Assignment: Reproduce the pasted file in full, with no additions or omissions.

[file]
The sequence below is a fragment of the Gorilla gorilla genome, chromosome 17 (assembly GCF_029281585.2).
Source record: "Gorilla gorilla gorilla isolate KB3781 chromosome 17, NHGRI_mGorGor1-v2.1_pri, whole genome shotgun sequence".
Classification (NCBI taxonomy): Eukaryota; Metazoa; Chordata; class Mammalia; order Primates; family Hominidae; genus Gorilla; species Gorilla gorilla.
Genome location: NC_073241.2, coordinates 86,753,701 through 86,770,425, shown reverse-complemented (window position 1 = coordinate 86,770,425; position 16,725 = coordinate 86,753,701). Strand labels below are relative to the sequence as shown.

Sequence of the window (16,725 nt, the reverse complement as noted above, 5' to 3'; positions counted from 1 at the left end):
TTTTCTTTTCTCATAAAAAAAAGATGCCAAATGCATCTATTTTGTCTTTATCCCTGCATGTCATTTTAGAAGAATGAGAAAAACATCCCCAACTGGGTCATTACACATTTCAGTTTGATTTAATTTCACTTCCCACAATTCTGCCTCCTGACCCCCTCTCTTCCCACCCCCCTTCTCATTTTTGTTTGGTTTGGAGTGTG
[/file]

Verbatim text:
The sequence below is a fragment of the Gorilla gorilla genome, chromosome 17 (assembly GCF_029281585.2).
Source record: "Gorilla gorilla gorilla isolate KB3781 chromosome 17, NHGRI_mGorGor1-v2.1_pri, whole genome shotgun sequence".
Classification (NCBI taxonomy): Eukaryota; Metazoa; Chordata; class Mammalia; order Primates; family Hominidae; genus Gorilla; species Gorilla gorilla.
Genome location: NC_073241.2, coordinates 86,753,701 through 86,770,425, shown reverse-complemented (window position 1 = coordinate 86,770,425; position 16,725 = coordinate 86,753,701). Strand labels below are relative to the sequence as shown.

Sequence of the window (16,725 nt, the reverse complement as noted above, 5' to 3'; positions counted from 1 at the left end):
TTTTCTTTTCTCATAAAAAAAAGATGCCAAATGCATCTATTTTGTCTTTATCCCTGCATGTCATTTTAGAAGAATGAGAAAAACATCCCCAACTGGGTCATTACACATTTCAGTTTGATTTAATTTCACTTCCCACAATTCTGCCTCCTGACCCCCTCTCTTCCCACCCCCCTTCTCATTTTTGTTTGGTTTGGAGTGTG